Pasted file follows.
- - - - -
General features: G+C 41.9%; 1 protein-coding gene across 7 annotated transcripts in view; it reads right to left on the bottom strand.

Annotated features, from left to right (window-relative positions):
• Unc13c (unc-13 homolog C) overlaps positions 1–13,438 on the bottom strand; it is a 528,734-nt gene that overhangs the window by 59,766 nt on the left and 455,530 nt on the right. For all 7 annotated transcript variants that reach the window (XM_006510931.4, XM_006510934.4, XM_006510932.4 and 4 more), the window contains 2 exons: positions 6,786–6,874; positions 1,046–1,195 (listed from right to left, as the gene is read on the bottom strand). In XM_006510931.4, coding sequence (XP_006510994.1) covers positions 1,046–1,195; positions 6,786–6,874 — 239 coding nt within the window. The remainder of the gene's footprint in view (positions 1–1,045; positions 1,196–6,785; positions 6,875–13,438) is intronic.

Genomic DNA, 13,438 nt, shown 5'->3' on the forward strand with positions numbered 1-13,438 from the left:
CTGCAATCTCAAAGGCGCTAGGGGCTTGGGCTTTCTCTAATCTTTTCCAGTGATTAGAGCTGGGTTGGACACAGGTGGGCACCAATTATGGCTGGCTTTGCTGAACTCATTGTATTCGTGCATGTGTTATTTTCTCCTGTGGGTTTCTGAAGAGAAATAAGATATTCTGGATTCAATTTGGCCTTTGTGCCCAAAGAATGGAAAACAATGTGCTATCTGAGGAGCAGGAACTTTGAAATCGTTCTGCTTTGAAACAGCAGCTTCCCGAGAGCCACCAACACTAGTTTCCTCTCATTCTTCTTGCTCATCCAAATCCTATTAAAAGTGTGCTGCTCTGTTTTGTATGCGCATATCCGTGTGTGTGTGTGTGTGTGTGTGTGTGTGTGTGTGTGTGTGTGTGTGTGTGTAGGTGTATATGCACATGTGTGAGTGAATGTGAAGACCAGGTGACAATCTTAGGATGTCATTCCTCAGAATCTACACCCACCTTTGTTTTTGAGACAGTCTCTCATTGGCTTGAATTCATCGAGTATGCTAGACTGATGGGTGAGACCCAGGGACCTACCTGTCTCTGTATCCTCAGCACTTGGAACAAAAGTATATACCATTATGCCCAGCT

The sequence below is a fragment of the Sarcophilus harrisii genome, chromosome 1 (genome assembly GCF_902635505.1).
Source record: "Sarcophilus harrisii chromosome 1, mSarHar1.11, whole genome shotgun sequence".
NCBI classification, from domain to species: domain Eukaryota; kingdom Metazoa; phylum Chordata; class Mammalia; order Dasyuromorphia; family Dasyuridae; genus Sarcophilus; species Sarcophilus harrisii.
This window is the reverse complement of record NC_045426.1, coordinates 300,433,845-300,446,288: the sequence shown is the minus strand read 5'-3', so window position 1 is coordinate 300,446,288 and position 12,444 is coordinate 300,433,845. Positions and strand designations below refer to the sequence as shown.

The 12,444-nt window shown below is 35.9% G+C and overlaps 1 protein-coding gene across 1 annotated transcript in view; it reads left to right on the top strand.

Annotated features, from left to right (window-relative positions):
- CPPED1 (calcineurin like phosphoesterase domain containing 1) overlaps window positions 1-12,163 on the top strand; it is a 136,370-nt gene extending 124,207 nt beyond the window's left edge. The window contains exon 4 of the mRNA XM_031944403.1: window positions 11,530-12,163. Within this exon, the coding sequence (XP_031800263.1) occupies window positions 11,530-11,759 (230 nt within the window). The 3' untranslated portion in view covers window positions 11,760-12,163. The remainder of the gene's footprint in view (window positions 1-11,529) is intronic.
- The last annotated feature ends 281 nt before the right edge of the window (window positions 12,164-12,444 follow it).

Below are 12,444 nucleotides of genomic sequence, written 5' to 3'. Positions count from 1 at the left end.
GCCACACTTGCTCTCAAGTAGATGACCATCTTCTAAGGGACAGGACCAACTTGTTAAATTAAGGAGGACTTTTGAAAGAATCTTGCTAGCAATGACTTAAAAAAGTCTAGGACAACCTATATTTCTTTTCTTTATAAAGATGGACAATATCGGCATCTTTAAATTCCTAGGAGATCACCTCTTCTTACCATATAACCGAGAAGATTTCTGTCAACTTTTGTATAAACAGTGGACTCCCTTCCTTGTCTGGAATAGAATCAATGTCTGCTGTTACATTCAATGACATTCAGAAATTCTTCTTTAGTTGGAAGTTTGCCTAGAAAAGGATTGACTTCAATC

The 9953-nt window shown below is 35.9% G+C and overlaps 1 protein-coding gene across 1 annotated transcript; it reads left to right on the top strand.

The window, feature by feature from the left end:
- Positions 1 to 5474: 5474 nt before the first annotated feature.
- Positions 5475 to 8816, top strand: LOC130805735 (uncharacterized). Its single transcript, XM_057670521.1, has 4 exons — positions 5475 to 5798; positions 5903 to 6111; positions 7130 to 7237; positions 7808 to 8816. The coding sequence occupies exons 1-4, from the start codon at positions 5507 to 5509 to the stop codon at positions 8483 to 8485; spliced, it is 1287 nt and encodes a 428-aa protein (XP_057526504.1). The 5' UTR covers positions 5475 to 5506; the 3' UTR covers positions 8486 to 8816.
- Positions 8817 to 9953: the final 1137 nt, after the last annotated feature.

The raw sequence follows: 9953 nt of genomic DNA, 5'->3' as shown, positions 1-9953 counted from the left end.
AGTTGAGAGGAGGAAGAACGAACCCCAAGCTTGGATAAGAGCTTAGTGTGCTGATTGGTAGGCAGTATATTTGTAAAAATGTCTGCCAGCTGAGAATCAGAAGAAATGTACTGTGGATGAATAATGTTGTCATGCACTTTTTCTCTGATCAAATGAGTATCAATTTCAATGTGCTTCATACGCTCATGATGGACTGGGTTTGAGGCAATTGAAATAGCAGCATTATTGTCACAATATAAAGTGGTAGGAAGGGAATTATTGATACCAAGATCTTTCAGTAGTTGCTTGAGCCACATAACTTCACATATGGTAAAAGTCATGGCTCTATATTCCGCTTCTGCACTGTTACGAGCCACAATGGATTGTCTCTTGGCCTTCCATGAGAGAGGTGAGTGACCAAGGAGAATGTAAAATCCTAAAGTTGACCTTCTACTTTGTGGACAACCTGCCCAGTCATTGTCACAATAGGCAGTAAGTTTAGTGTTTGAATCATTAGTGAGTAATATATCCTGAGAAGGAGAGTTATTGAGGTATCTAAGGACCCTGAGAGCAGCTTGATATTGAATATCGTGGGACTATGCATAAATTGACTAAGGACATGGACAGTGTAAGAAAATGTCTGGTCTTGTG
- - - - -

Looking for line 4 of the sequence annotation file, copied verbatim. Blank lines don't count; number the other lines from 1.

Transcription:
Genomic DNA, 13,438 nt, shown 5'->3' on the forward strand with positions numbered 1-13,438 from the left: